Health Care

‘There’s just not a light on the horizon’: Vermont hospital staff swamped by record Covid-19 hospitalizations

Note: This story is more than a week old. Given how quickly the Covid-19 pandemic is evolving, we recommend that you read our latest coverage here.

Staff care for a new arrival to the University of Vermont Medical Center Intensive Care Unit on Dec. 2. Photo courtesy of Ryan Mercer/UVM Medical Center

RUTLAND — Asked what it’s like to do her job right now amid a staffing crisis and surging Covid-19 hospitalizations, a nurse heading home from Rutland Regional Medical Center on Monday was moved to tears.

“It’s a lot. It’s just a lot. It’s really difficult right now,” said the woman, who declined to give her name. Having just finished her shift, she was already late to pick up her daughter, she said. 

Vermont on Tuesday reported a record-setting 116 Covid-19 patients in the state’s hospitals, part of a trend of a rising Omicron surge. Meanwhile, an increasing number of health care workers are getting sidelined after being exposed or infected themselves, contributing to an ever-worsening staffing shortage that is stretching hospitals thin.

Late last week, the University of Vermont Medical Center — the state’s largest hospital — instituted emergency staffing procedures after some 400 workers were out, representing a roughly 5% reduction in the hospital’s 8,500-person roster.

Vermont’s small rural hospitals are feeling the same pressure, said Jeff Tieman, president and CEO of the Vermont Association of Hospitals and Health Systems. 

“They've closed operating rooms and suspended surgery schedules,” Tieman said. “They've used (Centers for Disease Control and Prevention) guidance in a couple of cases to bring back workers who are Covid-positive.”

Take Gifford Medical Center in rural Randolph. CEO Dan Bennett told VTDigger he could have 25 beds at the ready if he had a full staff, but these days he can eke out enough coverage for only 20 beds. 

Overnight shifts are the most difficult to fill, Bennett said, which means that patients admitted in the wee hours sometimes stay in the emergency room until a shift change the following morning. 

The pressure on UVM Medical Center compounds the challenge for Gifford and hospitals like it, especially when it comes to transferring critically ill patients, Bennett said. Before the pandemic, hospital staff could make a simple phone call to transfer a patient to a larger hospital — typically Dartmouth-Hitchcock Medical Center in Lebanon, New Hampshire, or UVM Medical Center in Burlington. But now, these hospitals are often full, and patients are being sent to medical centers in Boston, Philadelphia and Rhode Island.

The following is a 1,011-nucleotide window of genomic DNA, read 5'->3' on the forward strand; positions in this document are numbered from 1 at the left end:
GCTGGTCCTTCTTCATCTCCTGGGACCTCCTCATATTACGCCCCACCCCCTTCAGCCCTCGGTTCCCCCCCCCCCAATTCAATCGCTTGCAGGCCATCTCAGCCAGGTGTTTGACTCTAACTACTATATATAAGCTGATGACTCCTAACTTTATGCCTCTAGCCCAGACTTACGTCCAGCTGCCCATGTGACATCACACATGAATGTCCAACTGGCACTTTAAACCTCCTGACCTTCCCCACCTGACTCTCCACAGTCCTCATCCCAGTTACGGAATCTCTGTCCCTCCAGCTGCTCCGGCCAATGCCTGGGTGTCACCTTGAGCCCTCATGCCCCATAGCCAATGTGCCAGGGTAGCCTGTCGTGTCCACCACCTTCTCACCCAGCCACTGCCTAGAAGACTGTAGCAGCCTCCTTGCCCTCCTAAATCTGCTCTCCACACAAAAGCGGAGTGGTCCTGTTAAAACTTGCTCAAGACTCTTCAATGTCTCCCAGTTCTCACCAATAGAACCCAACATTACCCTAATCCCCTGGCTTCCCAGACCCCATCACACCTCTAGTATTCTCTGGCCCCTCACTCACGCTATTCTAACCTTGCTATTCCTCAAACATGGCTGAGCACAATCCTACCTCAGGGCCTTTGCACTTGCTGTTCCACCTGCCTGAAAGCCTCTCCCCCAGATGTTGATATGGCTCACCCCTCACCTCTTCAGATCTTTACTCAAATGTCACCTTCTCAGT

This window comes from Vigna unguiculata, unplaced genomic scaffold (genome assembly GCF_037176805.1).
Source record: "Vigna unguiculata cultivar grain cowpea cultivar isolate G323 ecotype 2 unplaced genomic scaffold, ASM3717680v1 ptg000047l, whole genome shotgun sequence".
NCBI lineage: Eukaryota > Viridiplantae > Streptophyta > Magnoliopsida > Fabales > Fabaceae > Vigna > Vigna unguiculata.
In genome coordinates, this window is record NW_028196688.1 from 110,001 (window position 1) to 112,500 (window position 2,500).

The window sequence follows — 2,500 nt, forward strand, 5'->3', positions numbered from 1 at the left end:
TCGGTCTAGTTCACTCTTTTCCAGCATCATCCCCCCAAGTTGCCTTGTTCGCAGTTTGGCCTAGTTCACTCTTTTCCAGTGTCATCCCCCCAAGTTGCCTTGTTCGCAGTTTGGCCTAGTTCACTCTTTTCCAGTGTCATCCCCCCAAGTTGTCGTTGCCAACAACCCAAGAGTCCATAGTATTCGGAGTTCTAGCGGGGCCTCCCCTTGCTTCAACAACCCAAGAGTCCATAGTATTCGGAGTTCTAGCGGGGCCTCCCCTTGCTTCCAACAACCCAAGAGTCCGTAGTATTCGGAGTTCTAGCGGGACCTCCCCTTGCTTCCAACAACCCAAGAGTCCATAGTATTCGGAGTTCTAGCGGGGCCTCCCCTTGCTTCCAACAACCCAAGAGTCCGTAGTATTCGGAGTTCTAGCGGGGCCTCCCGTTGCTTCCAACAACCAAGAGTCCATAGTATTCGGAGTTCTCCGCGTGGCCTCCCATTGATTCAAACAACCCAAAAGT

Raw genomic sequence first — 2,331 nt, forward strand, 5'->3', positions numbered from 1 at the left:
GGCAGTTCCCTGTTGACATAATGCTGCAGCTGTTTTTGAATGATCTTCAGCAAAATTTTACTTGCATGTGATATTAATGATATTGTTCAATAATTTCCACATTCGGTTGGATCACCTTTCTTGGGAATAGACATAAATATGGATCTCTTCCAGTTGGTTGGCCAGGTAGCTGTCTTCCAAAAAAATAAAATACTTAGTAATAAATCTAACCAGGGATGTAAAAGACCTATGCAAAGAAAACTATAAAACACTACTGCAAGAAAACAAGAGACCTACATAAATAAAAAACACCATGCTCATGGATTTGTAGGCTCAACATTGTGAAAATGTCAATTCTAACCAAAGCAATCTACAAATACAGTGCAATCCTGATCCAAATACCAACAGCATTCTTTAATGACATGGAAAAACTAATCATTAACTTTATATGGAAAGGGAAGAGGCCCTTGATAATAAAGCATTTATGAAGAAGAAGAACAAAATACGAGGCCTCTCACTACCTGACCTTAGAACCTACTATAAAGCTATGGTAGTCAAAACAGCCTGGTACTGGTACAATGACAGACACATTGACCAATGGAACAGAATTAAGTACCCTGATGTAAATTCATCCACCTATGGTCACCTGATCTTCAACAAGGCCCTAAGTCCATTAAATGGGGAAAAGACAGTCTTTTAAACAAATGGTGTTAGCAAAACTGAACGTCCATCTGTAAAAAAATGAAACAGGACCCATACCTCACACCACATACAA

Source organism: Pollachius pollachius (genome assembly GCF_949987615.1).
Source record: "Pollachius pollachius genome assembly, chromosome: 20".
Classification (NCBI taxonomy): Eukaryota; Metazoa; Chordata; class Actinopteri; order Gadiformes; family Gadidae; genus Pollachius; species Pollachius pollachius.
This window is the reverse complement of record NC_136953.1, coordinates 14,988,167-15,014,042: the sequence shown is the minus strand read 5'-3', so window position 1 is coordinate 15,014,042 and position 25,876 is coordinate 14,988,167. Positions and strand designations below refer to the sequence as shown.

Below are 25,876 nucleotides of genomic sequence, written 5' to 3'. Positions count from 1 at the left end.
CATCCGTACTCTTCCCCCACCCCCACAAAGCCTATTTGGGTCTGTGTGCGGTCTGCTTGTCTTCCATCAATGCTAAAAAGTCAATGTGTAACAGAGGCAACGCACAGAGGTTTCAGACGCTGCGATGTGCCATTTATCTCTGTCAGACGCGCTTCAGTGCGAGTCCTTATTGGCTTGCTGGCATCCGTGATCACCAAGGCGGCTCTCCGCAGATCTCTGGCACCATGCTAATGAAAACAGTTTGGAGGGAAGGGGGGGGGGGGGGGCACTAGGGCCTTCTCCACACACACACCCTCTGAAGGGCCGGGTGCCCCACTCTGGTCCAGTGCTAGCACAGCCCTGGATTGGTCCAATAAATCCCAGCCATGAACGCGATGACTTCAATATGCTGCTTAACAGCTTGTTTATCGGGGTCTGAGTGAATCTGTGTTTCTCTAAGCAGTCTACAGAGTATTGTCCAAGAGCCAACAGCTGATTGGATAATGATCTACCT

As with many hospitals, staffing has been a constant struggle in recent years at Copley Hospital in Morrisville, but absences caused by the Omicron variant have deepened the crisis, according to Chief Medical Officer Donald Dupuis. The 25-bed hospital usually needs four or five nurses per shift, he said.

“When you think about a hospital, everyone thinks about nurses and doctors, right off,” Dupuis said. “You don't have to think about it very long before you're thinking about the people who do the radiology, the people who make the lab run and even the people that make the food — I mean, you can't have a hospital without all those people. And all of those areas just sort of get nibbled away.”

A health care worker tends to a patient in the emergency department at the Southwestern Vermont Medical Center in Bennington on Dec. 13. Photo by Glenn Russell/VTDigger

Some of the state’s medium-sized hospitals have adopted policies similar to those at UVM. To keep the emergency department and inpatient services running without interruptions, executives at the 61-bed Brattleboro Memorial Hospital cut elective surgeries and outpatient services by roughly a half, spokesperson Gina Pattison said Monday. 

Officials at UVM Medical Center expect to continue for at least a week at emergency staffing status. It’s an extraordinary step that puts significant pressure on a workforce that’s already stretched to capacity. 

The policy means nurses can be reassigned to units with the greatest needs, and nurse managers — some of whom have not been on the floor for years — may have to care for patients, among other measures. If staffing levels remain inadequate, hospitals may have to turn patients away and refuse transfers. 

As of Monday, more than 300 UVM Medical Center workers were unable to work, spokesperson Annie Mackin said. 

Fraser Danielovich, a nurse at the Burlington hospital’s surgical intensive care unit, said the additional stress that has no end date has been difficult to handle. 

“There's just not a light on the horizon,” he said. “It's not one of those magical things where it's like, ‘oh, it'll be over soon.’ For it to be over, there needs to be more nurses. You can't just clap your hands and they appear.”


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Liora Engel-Smith

About Liora

Liora Engel-Smith covers health care for VTDigger. She previously covered rural health at NC Health News in North Carolina and the Keene Sentinel in New Hampshire. She also had been at the Muscatine Journal in rural Iowa. Engel-Smith has master's degrees in public health from Drexel University and journalism from Temple University. Before moving to journalism, she was a scientist who briefly worked in the pharmaceutical industry.

Email: lengel-smith@vtdigger.org

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